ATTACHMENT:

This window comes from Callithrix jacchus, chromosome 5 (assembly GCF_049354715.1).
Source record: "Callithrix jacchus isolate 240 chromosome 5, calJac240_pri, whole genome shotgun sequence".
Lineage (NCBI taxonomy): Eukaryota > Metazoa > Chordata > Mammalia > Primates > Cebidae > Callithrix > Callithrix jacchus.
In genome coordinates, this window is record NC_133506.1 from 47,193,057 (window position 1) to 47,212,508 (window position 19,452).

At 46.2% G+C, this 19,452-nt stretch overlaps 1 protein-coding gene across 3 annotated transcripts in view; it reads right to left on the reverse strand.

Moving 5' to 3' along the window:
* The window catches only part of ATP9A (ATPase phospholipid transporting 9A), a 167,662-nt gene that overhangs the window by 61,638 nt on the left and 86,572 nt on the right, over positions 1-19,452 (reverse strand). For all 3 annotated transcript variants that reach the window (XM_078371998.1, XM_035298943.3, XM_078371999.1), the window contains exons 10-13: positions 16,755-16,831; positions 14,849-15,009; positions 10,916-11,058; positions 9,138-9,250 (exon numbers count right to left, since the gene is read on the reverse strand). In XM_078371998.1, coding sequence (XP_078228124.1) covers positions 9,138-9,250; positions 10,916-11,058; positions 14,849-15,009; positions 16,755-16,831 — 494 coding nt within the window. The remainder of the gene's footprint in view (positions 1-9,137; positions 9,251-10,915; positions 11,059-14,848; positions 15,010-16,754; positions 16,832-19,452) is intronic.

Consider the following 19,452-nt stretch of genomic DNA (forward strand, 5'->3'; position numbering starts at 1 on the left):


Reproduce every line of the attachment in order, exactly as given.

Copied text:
This window comes from Callithrix jacchus, chromosome 5 (assembly GCF_049354715.1).
Source record: "Callithrix jacchus isolate 240 chromosome 5, calJac240_pri, whole genome shotgun sequence".
Lineage (NCBI taxonomy): Eukaryota > Metazoa > Chordata > Mammalia > Primates > Cebidae > Callithrix > Callithrix jacchus.
In genome coordinates, this window is record NC_133506.1 from 47,193,057 (window position 1) to 47,212,508 (window position 19,452).

At 46.2% G+C, this 19,452-nt stretch overlaps 1 protein-coding gene across 3 annotated transcripts in view; it reads right to left on the reverse strand.

Moving 5' to 3' along the window:
* The window catches only part of ATP9A (ATPase phospholipid transporting 9A), a 167,662-nt gene that overhangs the window by 61,638 nt on the left and 86,572 nt on the right, over positions 1-19,452 (reverse strand). For all 3 annotated transcript variants that reach the window (XM_078371998.1, XM_035298943.3, XM_078371999.1), the window contains exons 10-13: positions 16,755-16,831; positions 14,849-15,009; positions 10,916-11,058; positions 9,138-9,250 (exon numbers count right to left, since the gene is read on the reverse strand). In XM_078371998.1, coding sequence (XP_078228124.1) covers positions 9,138-9,250; positions 10,916-11,058; positions 14,849-15,009; positions 16,755-16,831 — 494 coding nt within the window. The remainder of the gene's footprint in view (positions 1-9,137; positions 9,251-10,915; positions 11,059-14,848; positions 15,010-16,754; positions 16,832-19,452) is intronic.

Consider the following 19,452-nt stretch of genomic DNA (forward strand, 5'->3'; position numbering starts at 1 on the left):